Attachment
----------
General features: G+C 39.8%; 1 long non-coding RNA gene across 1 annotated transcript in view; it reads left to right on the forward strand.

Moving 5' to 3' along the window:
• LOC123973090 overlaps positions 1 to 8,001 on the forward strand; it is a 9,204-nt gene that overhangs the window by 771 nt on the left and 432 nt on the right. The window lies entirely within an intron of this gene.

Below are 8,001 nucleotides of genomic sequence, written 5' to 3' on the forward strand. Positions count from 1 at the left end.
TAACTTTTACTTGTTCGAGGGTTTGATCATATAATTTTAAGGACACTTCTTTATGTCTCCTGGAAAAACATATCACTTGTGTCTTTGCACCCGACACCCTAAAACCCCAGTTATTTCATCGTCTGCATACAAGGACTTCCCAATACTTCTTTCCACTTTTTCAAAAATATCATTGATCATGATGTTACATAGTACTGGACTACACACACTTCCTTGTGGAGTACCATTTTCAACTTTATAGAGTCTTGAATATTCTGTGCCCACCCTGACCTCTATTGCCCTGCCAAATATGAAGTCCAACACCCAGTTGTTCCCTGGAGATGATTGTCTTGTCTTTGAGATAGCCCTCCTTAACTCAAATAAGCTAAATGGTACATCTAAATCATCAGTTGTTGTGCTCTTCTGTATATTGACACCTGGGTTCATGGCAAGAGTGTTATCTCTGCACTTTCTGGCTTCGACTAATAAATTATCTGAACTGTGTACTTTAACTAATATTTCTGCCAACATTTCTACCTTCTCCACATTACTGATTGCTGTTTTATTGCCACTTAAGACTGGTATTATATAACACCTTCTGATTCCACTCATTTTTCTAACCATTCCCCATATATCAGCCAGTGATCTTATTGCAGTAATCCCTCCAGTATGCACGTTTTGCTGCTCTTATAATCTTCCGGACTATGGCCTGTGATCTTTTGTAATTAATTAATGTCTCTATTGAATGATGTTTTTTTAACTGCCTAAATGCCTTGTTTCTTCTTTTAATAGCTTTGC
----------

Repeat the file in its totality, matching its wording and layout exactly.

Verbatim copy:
General features: G+C 39.8%; 1 long non-coding RNA gene across 1 annotated transcript in view; it reads left to right on the forward strand.

Moving 5' to 3' along the window:
• LOC123973090 overlaps positions 1 to 8,001 on the forward strand; it is a 9,204-nt gene that overhangs the window by 771 nt on the left and 432 nt on the right. The window lies entirely within an intron of this gene.

Below are 8,001 nucleotides of genomic sequence, written 5' to 3' on the forward strand. Positions count from 1 at the left end.
TAACTTTTACTTGTTCGAGGGTTTGATCATATAATTTTAAGGACACTTCTTTATGTCTCCTGGAAAAACATATCACTTGTGTCTTTGCACCCGACACCCTAAAACCCCAGTTATTTCATCGTCTGCATACAAGGACTTCCCAATACTTCTTTCCACTTTTTCAAAAATATCATTGATCATGATGTTACATAGTACTGGACTACACACACTTCCTTGTGGAGTACCATTTTCAACTTTATAGAGTCTTGAATATTCTGTGCCCACCCTGACCTCTATTGCCCTGCCAAATATGAAGTCCAACACCCAGTTGTTCCCTGGAGATGATTGTCTTGTCTTTGAGATAGCCCTCCTTAACTCAAATAAGCTAAATGGTACATCTAAATCATCAGTTGTTGTGCTCTTCTGTATATTGACACCTGGGTTCATGGCAAGAGTGTTATCTCTGCACTTTCTGGCTTCGACTAATAAATTATCTGAACTGTGTACTTTAACTAATATTTCTGCCAACATTTCTACCTTCTCCACATTACTGATTGCTGTTTTATTGCCACTTAAGACTGGTATTATATAACACCTTCTGATTCCACTCATTTTTCTAACCATTCCCCATATATCAGCCAGTGATCTTATTGCAGTAATCCCTCCAGTATGCACGTTTTGCTGCTCTTATAATCTTCCGGACTATGGCCTGTGATCTTTTGTAATTAATTAATGTCTCTATTGAATGATGTTTTTTTAACTGCCTAAATGCCTTGTTTCTTCTTTTAATAGCTTTGC